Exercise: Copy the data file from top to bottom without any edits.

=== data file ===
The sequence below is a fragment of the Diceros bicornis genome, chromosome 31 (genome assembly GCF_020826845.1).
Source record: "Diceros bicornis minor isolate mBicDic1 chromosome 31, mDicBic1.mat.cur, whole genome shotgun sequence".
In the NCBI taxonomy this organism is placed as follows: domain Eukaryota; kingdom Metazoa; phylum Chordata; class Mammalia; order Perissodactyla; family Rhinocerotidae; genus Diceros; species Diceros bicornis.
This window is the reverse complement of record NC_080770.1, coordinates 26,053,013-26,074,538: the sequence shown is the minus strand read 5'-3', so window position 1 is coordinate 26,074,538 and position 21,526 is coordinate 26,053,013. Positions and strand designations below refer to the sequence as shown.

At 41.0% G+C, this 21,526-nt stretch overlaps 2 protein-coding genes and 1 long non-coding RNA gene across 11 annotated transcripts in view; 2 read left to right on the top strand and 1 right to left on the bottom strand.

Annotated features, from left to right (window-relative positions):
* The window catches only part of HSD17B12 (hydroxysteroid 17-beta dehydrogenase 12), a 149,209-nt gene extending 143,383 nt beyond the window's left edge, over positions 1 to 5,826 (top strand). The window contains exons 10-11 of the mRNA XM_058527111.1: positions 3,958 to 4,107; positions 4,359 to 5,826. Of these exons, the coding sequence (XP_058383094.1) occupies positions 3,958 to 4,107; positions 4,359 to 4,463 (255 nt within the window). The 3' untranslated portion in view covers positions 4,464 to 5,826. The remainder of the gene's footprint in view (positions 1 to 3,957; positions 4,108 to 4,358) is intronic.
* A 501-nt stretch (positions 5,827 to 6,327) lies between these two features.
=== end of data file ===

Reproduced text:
The sequence below is a fragment of the Diceros bicornis genome, chromosome 31 (genome assembly GCF_020826845.1).
Source record: "Diceros bicornis minor isolate mBicDic1 chromosome 31, mDicBic1.mat.cur, whole genome shotgun sequence".
In the NCBI taxonomy this organism is placed as follows: domain Eukaryota; kingdom Metazoa; phylum Chordata; class Mammalia; order Perissodactyla; family Rhinocerotidae; genus Diceros; species Diceros bicornis.
This window is the reverse complement of record NC_080770.1, coordinates 26,053,013-26,074,538: the sequence shown is the minus strand read 5'-3', so window position 1 is coordinate 26,074,538 and position 21,526 is coordinate 26,053,013. Positions and strand designations below refer to the sequence as shown.

At 41.0% G+C, this 21,526-nt stretch overlaps 2 protein-coding genes and 1 long non-coding RNA gene across 11 annotated transcripts in view; 2 read left to right on the top strand and 1 right to left on the bottom strand.

Annotated features, from left to right (window-relative positions):
* The window catches only part of HSD17B12 (hydroxysteroid 17-beta dehydrogenase 12), a 149,209-nt gene extending 143,383 nt beyond the window's left edge, over positions 1 to 5,826 (top strand). The window contains exons 10-11 of the mRNA XM_058527111.1: positions 3,958 to 4,107; positions 4,359 to 5,826. Of these exons, the coding sequence (XP_058383094.1) occupies positions 3,958 to 4,107; positions 4,359 to 4,463 (255 nt within the window). The 3' untranslated portion in view covers positions 4,464 to 5,826. The remainder of the gene's footprint in view (positions 1 to 3,957; positions 4,108 to 4,358) is intronic.
* A 501-nt stretch (positions 5,827 to 6,327) lies between these two features.